Cinematic always worries me.


Cinematic always worries me. I get the opinion that the sense here is that cinematic means increased dynamic range and shallow depth of field. That camera is very capable, and when mated with a lens of similar quality is mega money for a beginner to try to grapple with. It’s also going to need a substantial crane/job to fly it and I wonder if you actually need 4K quality and price for what you are considering.

I’m old fashioned and have always used shoulder mounted cameras with B4 lenses. I like sharp pictures and full depth of field and reserve shallow DoF for effects. I do have a DSLR that I use for stills and absolutely HATE it. The images are lovely – but I find the way it works very different from my video kit. All my cameras have proper focus demands and framing and movement with a decent head/legs combination is smooth and accurate. The inability of photo style lenses to stay in focus when zoomed is a real pain – and as I have got older and wear glasses, seeing the screen to check focus visually is nigh on impossible.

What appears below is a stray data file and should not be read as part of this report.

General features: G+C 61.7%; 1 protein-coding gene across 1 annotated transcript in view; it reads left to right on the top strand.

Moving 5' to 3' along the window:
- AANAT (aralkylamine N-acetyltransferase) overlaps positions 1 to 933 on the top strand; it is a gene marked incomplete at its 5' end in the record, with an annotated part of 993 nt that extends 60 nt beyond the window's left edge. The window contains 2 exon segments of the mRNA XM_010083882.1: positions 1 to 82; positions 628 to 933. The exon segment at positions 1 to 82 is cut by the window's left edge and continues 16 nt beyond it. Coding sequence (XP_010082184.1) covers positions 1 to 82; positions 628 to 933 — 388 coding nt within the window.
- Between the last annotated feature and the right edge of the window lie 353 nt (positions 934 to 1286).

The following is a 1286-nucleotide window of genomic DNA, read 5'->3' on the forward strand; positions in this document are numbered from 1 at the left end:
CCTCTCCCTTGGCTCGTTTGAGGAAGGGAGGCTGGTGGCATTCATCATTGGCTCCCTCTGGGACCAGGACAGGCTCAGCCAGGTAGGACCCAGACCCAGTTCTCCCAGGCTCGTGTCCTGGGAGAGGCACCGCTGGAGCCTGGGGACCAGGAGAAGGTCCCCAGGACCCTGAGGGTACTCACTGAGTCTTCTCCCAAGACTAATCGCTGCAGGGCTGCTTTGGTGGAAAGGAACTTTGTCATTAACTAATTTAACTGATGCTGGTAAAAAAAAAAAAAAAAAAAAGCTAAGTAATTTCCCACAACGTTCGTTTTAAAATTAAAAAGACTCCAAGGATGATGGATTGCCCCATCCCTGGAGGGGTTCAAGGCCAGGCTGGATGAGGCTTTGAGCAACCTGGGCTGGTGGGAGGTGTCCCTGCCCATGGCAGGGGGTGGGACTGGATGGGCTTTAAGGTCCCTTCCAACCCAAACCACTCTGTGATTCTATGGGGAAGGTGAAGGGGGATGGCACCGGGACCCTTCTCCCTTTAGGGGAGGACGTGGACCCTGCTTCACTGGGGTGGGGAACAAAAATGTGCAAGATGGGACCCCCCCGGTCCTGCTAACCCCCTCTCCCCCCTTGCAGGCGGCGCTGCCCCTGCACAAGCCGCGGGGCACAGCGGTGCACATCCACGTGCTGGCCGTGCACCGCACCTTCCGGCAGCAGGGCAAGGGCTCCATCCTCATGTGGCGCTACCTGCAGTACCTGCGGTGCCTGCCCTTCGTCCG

Professional is what the operator should be – and a pro can use almost any camera if it can do the job. Plenty of easier HD cameras to learn on, and the learning curve for 4K is steep – I did some Sony training at Pinewood on 4K and it’s tough – so many tweaks and adjustments that impact the picture – and to see them a very expensive monitor is needed too. Too much?

Maybe consider hiring a few to try on jobs – then you’ll know what you like and dislike?

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